CENTRO DE INVESTIGACIONES CARDIOVASCULARES "DR. HORACIO EUGENIO CINGOLANI"
Unidad Ejecutora - UE
Is cardiac hypertrophy from Spontaneously Hypertensive Rats the cause or the consecuence of oxidative stress?
ÁLVAREZ MC; CALDIZ CI; FANTINELLI JC; GARCIARENA CD; CONSOLE GM; CHIAPPE DE CINGOLANI GE; MOSCA SM
The Japanese Society of Hypertension
Año: 2008 vol. 31 p. 1465 - 1476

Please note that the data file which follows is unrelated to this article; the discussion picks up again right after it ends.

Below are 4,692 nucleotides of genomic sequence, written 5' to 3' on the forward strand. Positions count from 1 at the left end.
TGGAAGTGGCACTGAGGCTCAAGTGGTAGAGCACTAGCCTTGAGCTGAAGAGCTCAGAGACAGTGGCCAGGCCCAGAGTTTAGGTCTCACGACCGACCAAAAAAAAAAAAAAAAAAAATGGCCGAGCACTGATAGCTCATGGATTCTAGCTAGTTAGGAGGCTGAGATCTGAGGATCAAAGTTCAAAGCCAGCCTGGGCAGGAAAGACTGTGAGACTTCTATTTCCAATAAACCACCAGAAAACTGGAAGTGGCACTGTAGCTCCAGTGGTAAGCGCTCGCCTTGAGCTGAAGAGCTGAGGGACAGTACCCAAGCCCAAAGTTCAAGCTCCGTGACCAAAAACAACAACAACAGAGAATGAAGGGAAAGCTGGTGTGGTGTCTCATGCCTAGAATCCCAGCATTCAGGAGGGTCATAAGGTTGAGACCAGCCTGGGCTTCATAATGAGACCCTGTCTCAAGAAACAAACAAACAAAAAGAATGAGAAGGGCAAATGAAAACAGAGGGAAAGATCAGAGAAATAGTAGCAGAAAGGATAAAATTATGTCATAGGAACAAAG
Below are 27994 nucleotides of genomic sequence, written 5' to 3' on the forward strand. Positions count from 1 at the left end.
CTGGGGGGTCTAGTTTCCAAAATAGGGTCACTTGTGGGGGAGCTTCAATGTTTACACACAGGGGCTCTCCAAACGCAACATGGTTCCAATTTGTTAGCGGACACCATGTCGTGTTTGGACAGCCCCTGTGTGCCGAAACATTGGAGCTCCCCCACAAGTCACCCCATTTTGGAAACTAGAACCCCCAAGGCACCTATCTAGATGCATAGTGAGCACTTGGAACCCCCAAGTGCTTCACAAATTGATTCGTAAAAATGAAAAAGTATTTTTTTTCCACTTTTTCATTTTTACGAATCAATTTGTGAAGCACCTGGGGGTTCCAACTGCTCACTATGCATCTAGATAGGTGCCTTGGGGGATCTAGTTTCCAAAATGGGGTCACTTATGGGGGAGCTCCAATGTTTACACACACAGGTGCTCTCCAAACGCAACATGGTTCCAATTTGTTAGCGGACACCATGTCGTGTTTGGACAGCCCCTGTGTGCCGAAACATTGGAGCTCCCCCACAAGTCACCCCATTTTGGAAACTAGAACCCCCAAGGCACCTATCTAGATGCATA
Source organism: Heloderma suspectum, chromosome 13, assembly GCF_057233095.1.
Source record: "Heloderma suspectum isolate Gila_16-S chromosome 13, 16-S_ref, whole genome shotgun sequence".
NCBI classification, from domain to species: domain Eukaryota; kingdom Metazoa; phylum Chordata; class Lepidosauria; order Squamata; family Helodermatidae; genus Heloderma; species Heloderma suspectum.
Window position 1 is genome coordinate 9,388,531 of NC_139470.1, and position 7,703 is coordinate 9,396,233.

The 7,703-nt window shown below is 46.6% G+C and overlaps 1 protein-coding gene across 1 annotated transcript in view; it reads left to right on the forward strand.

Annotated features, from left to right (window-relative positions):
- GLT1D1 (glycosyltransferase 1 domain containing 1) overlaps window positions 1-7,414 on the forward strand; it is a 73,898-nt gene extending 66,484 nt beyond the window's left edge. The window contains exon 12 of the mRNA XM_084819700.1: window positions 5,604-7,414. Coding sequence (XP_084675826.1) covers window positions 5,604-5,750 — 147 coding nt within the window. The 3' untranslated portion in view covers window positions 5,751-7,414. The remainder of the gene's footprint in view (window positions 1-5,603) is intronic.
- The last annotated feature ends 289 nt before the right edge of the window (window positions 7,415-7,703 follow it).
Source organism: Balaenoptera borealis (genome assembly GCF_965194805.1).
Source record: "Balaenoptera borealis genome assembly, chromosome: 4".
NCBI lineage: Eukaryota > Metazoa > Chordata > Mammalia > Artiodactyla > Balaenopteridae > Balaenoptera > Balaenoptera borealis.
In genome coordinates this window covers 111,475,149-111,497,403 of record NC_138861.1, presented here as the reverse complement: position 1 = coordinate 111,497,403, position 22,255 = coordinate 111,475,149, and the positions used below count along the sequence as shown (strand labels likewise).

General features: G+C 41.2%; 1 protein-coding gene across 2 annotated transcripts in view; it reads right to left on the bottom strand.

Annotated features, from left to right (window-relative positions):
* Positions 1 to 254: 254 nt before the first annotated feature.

The aim of this work was to assess the possible correlation between oxidative damage and the development of cardiac hypertrophy in heart tissue from young (40-day-old) and older (4-, 11- and 19-month-old) spontaneously hypertensive rats (SHR) in comparison with age-matched Wistar (W) rats. TBARS and nitrotyrosine contents, NAD(P)H oxidase activity and superoxide production as well as superoxide dismutase (SOD), catalase (CAT) and glutathione peroxidase (GPx) antioxidant enzymes activities were determined. Compared to age-matched normotensive rats, SHR showed a significant increase in systolic blood pressure from 40-day-old and left ventricular hypertrophy (LVH) was significantly evident from 4-month-old. W rats (11 and 19-month-old) also showed an increase in LVH with aging. TBARS and nitrotyrosine levels were similar in young rats from both strains but they were significantly increased with aging having SHR higher values than age-matched W rats. NAD(P)H activity was similar in young SHR and W rats, whereas it was higher in aged SHR compared with age-matched W. Compared to W rats superoxide production was higher in aged SHR, which was abolished by NAD(P)H inhibition with apocynin. CAT activity increased in hearts of 4-month-old SHR compared to age-matched W rats and decreased in the oldest ones. SOD and GPx activities decreased in both rat strains with aging. Moreover, an increase in collagen deposition with aging was evident in both rat strains. The overall data show that aged SHR exhibited higher cardiac hypertrophy and oxidative damage compared to W rats, indicating that both undesirable effects are associated. Thus, oxidative stress would be the cause and/or the consequence of hypertrophy development.